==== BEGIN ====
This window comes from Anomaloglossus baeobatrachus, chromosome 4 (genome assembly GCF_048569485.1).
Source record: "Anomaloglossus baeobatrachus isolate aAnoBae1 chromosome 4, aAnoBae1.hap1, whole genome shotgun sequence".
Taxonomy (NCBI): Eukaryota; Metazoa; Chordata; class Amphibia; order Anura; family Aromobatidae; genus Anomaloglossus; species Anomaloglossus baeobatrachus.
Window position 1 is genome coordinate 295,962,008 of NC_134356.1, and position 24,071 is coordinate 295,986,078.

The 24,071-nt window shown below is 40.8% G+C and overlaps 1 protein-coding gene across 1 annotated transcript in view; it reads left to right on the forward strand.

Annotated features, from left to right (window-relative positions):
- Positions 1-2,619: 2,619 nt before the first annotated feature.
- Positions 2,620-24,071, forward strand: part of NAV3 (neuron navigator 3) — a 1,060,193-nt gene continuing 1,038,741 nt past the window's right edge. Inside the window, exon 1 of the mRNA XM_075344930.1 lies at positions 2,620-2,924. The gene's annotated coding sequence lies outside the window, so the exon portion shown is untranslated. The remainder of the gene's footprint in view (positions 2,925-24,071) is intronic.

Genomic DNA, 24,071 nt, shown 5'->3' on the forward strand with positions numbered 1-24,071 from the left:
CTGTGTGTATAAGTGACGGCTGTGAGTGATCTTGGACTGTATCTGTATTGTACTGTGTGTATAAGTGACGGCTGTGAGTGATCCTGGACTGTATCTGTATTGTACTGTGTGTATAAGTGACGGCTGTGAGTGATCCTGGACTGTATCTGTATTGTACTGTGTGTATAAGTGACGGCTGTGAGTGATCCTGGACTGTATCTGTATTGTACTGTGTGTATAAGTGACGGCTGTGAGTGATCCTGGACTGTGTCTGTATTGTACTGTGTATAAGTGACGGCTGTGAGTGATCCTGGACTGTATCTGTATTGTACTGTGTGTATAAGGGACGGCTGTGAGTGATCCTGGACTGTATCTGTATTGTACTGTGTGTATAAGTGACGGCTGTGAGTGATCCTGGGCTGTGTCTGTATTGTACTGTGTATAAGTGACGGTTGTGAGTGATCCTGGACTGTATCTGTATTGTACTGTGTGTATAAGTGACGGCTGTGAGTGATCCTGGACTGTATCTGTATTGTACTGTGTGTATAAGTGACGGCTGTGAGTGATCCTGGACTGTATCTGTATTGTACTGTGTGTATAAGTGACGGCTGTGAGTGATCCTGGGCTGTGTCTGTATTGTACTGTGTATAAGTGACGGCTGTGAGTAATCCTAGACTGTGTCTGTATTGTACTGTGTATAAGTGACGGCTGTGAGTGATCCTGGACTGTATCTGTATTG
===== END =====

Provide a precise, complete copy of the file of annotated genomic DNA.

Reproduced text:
This window comes from Anomaloglossus baeobatrachus, chromosome 4 (genome assembly GCF_048569485.1).
Source record: "Anomaloglossus baeobatrachus isolate aAnoBae1 chromosome 4, aAnoBae1.hap1, whole genome shotgun sequence".
Taxonomy (NCBI): Eukaryota; Metazoa; Chordata; class Amphibia; order Anura; family Aromobatidae; genus Anomaloglossus; species Anomaloglossus baeobatrachus.
Window position 1 is genome coordinate 295,962,008 of NC_134356.1, and position 24,071 is coordinate 295,986,078.

The 24,071-nt window shown below is 40.8% G+C and overlaps 1 protein-coding gene across 1 annotated transcript in view; it reads left to right on the forward strand.

Annotated features, from left to right (window-relative positions):
- Positions 1-2,619: 2,619 nt before the first annotated feature.
- Positions 2,620-24,071, forward strand: part of NAV3 (neuron navigator 3) — a 1,060,193-nt gene continuing 1,038,741 nt past the window's right edge. Inside the window, exon 1 of the mRNA XM_075344930.1 lies at positions 2,620-2,924. The gene's annotated coding sequence lies outside the window, so the exon portion shown is untranslated. The remainder of the gene's footprint in view (positions 2,925-24,071) is intronic.

Genomic DNA, 24,071 nt, shown 5'->3' on the forward strand with positions numbered 1-24,071 from the left:
CTGTGTGTATAAGTGACGGCTGTGAGTGATCTTGGACTGTATCTGTATTGTACTGTGTGTATAAGTGACGGCTGTGAGTGATCCTGGACTGTATCTGTATTGTACTGTGTGTATAAGTGACGGCTGTGAGTGATCCTGGACTGTATCTGTATTGTACTGTGTGTATAAGTGACGGCTGTGAGTGATCCTGGACTGTATCTGTATTGTACTGTGTGTATAAGTGACGGCTGTGAGTGATCCTGGACTGTGTCTGTATTGTACTGTGTATAAGTGACGGCTGTGAGTGATCCTGGACTGTATCTGTATTGTACTGTGTGTATAAGGGACGGCTGTGAGTGATCCTGGACTGTATCTGTATTGTACTGTGTGTATAAGTGACGGCTGTGAGTGATCCTGGGCTGTGTCTGTATTGTACTGTGTATAAGTGACGGTTGTGAGTGATCCTGGACTGTATCTGTATTGTACTGTGTGTATAAGTGACGGCTGTGAGTGATCCTGGACTGTATCTGTATTGTACTGTGTGTATAAGTGACGGCTGTGAGTGATCCTGGACTGTATCTGTATTGTACTGTGTGTATAAGTGACGGCTGTGAGTGATCCTGGGCTGTGTCTGTATTGTACTGTGTATAAGTGACGGCTGTGAGTAATCCTAGACTGTGTCTGTATTGTACTGTGTATAAGTGACGGCTGTGAGTGATCCTGGACTGTATCTGTATTG